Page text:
Major General Sir Sam Steele
2nd Canadian Division
Climbed the high hill to where the 19th, 20th [Bns.] and engineers were busy digging trenches and completing them. They are doing very well indeed, all hands working with a will, but I thought what an awful thing it is to be obliged to do this for the sake of our freedom, and to enable us to kill other men.
(Gen. Steele diary, 1 July 1915)
Born on 5 January 1848 in Medonte Township, Upper Canada, Samuel Benfield Steele was among the first officers of the North-West Mounted Police and the first commanding officer of the Lord Strathcona’s Horse in the Boer War. His leadership during the Klondike Gold Rush and his memoirs contributed to linking his name with the iconic image of the Mountie. As Canada’s most famous policeman and soldier, Steele received an appointment to command the 2nd Canadian Division in May 1915.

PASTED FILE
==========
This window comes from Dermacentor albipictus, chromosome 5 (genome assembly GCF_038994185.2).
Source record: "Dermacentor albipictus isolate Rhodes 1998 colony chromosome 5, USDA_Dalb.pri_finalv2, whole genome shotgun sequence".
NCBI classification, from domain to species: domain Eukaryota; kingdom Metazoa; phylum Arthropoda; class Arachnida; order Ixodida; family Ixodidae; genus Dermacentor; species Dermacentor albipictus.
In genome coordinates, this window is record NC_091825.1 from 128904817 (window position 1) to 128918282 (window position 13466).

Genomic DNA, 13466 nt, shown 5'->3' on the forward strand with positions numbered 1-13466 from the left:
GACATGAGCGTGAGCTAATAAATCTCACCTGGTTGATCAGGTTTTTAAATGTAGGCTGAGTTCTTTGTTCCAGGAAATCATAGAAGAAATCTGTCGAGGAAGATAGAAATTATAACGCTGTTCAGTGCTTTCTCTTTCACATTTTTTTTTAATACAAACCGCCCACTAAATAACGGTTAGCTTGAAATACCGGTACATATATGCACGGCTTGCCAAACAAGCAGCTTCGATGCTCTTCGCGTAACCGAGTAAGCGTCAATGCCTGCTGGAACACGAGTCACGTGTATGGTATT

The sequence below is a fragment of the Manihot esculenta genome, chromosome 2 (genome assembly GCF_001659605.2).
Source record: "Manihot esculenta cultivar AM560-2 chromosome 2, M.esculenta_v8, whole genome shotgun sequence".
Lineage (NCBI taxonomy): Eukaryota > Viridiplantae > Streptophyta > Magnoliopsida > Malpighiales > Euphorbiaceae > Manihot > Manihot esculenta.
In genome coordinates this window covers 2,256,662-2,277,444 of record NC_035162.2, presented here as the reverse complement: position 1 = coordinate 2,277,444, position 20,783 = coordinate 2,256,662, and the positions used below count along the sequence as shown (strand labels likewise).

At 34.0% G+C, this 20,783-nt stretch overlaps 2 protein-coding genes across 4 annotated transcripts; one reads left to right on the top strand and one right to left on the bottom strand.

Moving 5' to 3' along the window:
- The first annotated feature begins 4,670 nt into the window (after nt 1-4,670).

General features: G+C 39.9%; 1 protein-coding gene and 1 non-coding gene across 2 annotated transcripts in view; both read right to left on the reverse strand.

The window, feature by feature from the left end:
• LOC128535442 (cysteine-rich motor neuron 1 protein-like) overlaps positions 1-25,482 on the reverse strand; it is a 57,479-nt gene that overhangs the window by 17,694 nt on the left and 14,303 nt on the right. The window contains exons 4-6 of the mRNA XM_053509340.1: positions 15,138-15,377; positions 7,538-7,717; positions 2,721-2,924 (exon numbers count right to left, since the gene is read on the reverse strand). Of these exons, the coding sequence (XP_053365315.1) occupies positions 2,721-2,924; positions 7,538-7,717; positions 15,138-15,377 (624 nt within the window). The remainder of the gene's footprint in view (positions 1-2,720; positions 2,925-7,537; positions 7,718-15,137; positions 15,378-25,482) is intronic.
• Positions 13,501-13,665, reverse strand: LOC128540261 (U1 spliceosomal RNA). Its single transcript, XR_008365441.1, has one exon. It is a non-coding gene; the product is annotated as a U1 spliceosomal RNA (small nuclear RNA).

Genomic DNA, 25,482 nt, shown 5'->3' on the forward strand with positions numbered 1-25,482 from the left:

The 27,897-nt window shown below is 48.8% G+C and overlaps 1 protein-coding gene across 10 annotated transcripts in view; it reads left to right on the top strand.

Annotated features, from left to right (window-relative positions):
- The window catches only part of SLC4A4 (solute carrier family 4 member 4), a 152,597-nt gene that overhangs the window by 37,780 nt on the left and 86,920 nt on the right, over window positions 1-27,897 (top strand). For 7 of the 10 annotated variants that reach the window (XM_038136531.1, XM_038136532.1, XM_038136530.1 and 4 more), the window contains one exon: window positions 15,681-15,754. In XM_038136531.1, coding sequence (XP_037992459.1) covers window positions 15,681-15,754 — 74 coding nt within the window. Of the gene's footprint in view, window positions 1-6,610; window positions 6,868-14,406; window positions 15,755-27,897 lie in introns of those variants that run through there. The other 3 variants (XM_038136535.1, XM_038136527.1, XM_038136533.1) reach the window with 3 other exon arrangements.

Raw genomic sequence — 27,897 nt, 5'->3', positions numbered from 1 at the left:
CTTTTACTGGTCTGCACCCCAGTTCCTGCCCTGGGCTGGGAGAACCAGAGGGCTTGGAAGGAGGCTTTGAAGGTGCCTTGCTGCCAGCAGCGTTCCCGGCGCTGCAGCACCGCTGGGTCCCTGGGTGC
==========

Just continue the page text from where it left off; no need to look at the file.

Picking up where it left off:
As old age made him quite unsuited for a field appointment, Steele only led the 2nd Division to England before it deployed to France under the command of Major General Richard Turner. He was then appointed commanding officer of the Southeastern District of England which included the Canadian training division at Shorncliffe. Confusion over who was senior general over all Canadian troops in England caused much friction with the existing command hierarchy at Shorncliffe, particularly with Brigadier General A.C. MacDougall
Seeking to clarify the situation and secure his status, Steele wrote to Prime Minister Borden in September 1916: “I have worked unceasingly and to the very best of my ability in the interests of Canadians, and I, therefore, contend that I am the senior Canadian General Officer serving in this country, and for that matter, in France.” Two months later, Steele lost his Canadian command through retained his post in the British Army.
Steele died in London on 30 January 1919 from the flu pandemic.
Further reading: Rod Macleod, Sam Steele: A Biography (University of Alberta Press, 2019)